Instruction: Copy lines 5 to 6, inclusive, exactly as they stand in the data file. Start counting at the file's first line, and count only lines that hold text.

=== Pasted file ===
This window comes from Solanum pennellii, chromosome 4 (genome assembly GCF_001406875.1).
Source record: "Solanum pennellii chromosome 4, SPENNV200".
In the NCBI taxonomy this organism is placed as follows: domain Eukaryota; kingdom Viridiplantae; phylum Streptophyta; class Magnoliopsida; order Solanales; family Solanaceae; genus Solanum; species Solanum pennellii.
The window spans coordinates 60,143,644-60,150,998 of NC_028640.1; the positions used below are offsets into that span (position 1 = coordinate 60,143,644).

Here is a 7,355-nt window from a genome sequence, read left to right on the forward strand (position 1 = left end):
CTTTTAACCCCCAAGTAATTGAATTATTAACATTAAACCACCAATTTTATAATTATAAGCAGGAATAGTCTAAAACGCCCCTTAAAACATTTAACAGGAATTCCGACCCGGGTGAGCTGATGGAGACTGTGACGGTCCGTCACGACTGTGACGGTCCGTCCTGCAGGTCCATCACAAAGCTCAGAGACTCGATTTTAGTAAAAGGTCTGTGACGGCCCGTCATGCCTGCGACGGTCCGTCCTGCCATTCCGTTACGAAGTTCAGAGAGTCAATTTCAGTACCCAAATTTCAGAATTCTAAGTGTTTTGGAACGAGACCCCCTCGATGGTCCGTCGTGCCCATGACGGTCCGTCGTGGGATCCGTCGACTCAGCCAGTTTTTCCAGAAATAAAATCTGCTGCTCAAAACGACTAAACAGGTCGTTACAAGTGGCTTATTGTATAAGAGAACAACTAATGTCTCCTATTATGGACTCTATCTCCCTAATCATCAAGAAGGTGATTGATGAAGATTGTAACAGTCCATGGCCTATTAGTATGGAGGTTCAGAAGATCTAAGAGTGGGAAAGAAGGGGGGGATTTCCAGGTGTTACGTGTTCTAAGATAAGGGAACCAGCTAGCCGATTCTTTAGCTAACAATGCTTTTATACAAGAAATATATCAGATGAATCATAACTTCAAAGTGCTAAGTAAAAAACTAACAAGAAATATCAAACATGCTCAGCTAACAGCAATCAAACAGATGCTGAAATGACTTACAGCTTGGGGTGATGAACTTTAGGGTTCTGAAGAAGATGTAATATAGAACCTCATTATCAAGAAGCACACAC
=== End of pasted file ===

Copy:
Here is a 7,355-nt window from a genome sequence, read left to right on the forward strand (position 1 = left end):
CTTTTAACCCCCAAGTAATTGAATTATTAACATTAAACCACCAATTTTATAATTATAAGCAGGAATAGTCTAAAACGCCCCTTAAAACATTTAACAGGAATTCCGACCCGGGTGAGCTGATGGAGACTGTGACGGTCCGTCACGACTGTGACGGTCCGTCCTGCAGGTCCATCACAAAGCTCAGAGACTCGATTTTAGTAAAAGGTCTGTGACGGCCCGTCATGCCTGCGACGGTCCGTCCTGCCATTCCGTTACGAAGTTCAGAGAGTCAATTTCAGTACCCAAATTTCAGAATTCTAAGTGTTTTGGAACGAGACCCCCTCGATGGTCCGTCGTGCCCATGACGGTCCGTCGTGGGATCCGTCGACTCAGCCAGTTTTTCCAGAAATAAAATCTGCTGCTCAAAACGACTAAACAGGTCGTTACAAGTGGCTTATTGTATAAGAGAACAACTAATGTCTCCTATTATGGACTCTATCTCCCTAATCATCAAGAAGGTGATTGATGAAGATTGTAACAGTCCATGGCCTATTAGTATGGAGGTTCAGAAGATCTAAGAGTGGGAAAGAAGGGGGGGATTTCCAGGTGTTACGTGTTCTAAGATAAGGGAACCAGCTAGCCGATTCTTTAGCTAACAATGCTTTTATACAAGAAATATATCAGATGAATCATAACTTCAAAGTGCTAAGTAAAAAACTAACAAGAAATATCAAACATGCTCAGCTAACAGCAATCAAACAGATGCTGAAATGACTTACAGCTTGGGGTGATGAACTTTAGGGTTCTGAAGAAGATGTAATATAGAACCTCATTATCAAGAAGCACACAC